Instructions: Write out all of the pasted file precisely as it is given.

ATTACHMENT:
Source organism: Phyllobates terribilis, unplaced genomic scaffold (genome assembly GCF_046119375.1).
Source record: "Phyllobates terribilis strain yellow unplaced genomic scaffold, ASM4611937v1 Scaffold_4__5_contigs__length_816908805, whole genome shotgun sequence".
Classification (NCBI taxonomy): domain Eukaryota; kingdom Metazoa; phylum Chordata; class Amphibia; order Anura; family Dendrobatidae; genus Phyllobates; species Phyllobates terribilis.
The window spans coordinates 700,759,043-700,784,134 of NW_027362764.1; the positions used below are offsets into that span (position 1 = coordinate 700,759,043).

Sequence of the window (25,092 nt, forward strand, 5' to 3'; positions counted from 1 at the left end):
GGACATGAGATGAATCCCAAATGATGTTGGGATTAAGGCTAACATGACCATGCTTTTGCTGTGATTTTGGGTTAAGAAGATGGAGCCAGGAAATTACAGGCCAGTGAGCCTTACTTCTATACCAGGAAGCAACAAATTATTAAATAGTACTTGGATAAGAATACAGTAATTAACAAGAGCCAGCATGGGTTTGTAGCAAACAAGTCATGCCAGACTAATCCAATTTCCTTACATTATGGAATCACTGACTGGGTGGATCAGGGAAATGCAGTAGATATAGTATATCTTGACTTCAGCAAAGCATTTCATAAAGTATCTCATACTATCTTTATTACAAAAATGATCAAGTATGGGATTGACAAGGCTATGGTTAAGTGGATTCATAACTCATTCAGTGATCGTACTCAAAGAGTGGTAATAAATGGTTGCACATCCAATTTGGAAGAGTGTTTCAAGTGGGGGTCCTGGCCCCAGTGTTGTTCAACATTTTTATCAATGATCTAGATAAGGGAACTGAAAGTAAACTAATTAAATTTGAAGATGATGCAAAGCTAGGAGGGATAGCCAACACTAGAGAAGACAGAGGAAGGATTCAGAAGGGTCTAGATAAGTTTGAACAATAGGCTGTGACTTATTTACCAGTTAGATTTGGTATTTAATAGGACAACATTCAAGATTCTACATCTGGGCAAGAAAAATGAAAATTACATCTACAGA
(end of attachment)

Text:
Source organism: Phyllobates terribilis, unplaced genomic scaffold (genome assembly GCF_046119375.1).
Source record: "Phyllobates terribilis strain yellow unplaced genomic scaffold, ASM4611937v1 Scaffold_4__5_contigs__length_816908805, whole genome shotgun sequence".
Classification (NCBI taxonomy): domain Eukaryota; kingdom Metazoa; phylum Chordata; class Amphibia; order Anura; family Dendrobatidae; genus Phyllobates; species Phyllobates terribilis.
The window spans coordinates 700,759,043-700,784,134 of NW_027362764.1; the positions used below are offsets into that span (position 1 = coordinate 700,759,043).

Sequence of the window (25,092 nt, forward strand, 5' to 3'; positions counted from 1 at the left end):
GGACATGAGATGAATCCCAAATGATGTTGGGATTAAGGCTAACATGACCATGCTTTTGCTGTGATTTTGGGTTAAGAAGATGGAGCCAGGAAATTACAGGCCAGTGAGCCTTACTTCTATACCAGGAAGCAACAAATTATTAAATAGTACTTGGATAAGAATACAGTAATTAACAAGAGCCAGCATGGGTTTGTAGCAAACAAGTCATGCCAGACTAATCCAATTTCCTTACATTATGGAATCACTGACTGGGTGGATCAGGGAAATGCAGTAGATATAGTATATCTTGACTTCAGCAAAGCATTTCATAAAGTATCTCATACTATCTTTATTACAAAAATGATCAAGTATGGGATTGACAAGGCTATGGTTAAGTGGATTCATAACTCATTCAGTGATCGTACTCAAAGAGTGGTAATAAATGGTTGCACATCCAATTTGGAAGAGTGTTTCAAGTGGGGGTCCTGGCCCCAGTGTTGTTCAACATTTTTATCAATGATCTAGATAAGGGAACTGAAAGTAAACTAATTAAATTTGAAGATGATGCAAAGCTAGGAGGGATAGCCAACACTAGAGAAGACAGAGGAAGGATTCAGAAGGGTCTAGATAAGTTTGAACAATAGGCTGTGACTTATTTACCAGTTAGATTTGGTATTTAATAGGACAACATTCAAGATTCTACATCTGGGCAAGAAAAATGAAAATTACATCTACAGA